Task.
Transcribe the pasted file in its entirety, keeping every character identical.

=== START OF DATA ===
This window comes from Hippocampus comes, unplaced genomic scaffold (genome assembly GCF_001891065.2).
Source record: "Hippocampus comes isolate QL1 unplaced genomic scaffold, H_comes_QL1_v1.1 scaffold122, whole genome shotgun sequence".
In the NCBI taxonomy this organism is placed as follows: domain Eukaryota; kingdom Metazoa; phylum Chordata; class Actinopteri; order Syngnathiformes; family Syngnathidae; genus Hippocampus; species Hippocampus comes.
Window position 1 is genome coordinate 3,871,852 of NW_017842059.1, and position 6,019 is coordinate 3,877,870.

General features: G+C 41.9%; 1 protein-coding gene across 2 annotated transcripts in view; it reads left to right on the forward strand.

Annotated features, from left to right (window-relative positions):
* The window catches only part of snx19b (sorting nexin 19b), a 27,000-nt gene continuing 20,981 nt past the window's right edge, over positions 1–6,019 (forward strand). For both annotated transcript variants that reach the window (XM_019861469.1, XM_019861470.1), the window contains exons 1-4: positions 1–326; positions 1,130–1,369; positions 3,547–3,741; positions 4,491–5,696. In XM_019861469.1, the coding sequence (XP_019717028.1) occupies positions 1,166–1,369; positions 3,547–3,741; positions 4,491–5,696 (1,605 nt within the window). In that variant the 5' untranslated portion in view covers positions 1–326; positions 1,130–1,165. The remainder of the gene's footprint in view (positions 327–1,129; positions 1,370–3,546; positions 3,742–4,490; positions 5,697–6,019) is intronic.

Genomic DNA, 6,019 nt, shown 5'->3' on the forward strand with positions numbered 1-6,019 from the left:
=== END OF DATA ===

This window comes from Hippocampus comes, unplaced genomic scaffold (genome assembly GCF_001891065.2).
Source record: "Hippocampus comes isolate QL1 unplaced genomic scaffold, H_comes_QL1_v1.1 scaffold122, whole genome shotgun sequence".
In the NCBI taxonomy this organism is placed as follows: domain Eukaryota; kingdom Metazoa; phylum Chordata; class Actinopteri; order Syngnathiformes; family Syngnathidae; genus Hippocampus; species Hippocampus comes.
Window position 1 is genome coordinate 3,871,852 of NW_017842059.1, and position 6,019 is coordinate 3,877,870.

General features: G+C 41.9%; 1 protein-coding gene across 2 annotated transcripts in view; it reads left to right on the forward strand.

Annotated features, from left to right (window-relative positions):
* The window catches only part of snx19b (sorting nexin 19b), a 27,000-nt gene continuing 20,981 nt past the window's right edge, over positions 1–6,019 (forward strand). For both annotated transcript variants that reach the window (XM_019861469.1, XM_019861470.1), the window contains exons 1-4: positions 1–326; positions 1,130–1,369; positions 3,547–3,741; positions 4,491–5,696. In XM_019861469.1, the coding sequence (XP_019717028.1) occupies positions 1,166–1,369; positions 3,547–3,741; positions 4,491–5,696 (1,605 nt within the window). In that variant the 5' untranslated portion in view covers positions 1–326; positions 1,130–1,165. The remainder of the gene's footprint in view (positions 327–1,129; positions 1,370–3,546; positions 3,742–4,490; positions 5,697–6,019) is intronic.

Genomic DNA, 6,019 nt, shown 5'->3' on the forward strand with positions numbered 1-6,019 from the left: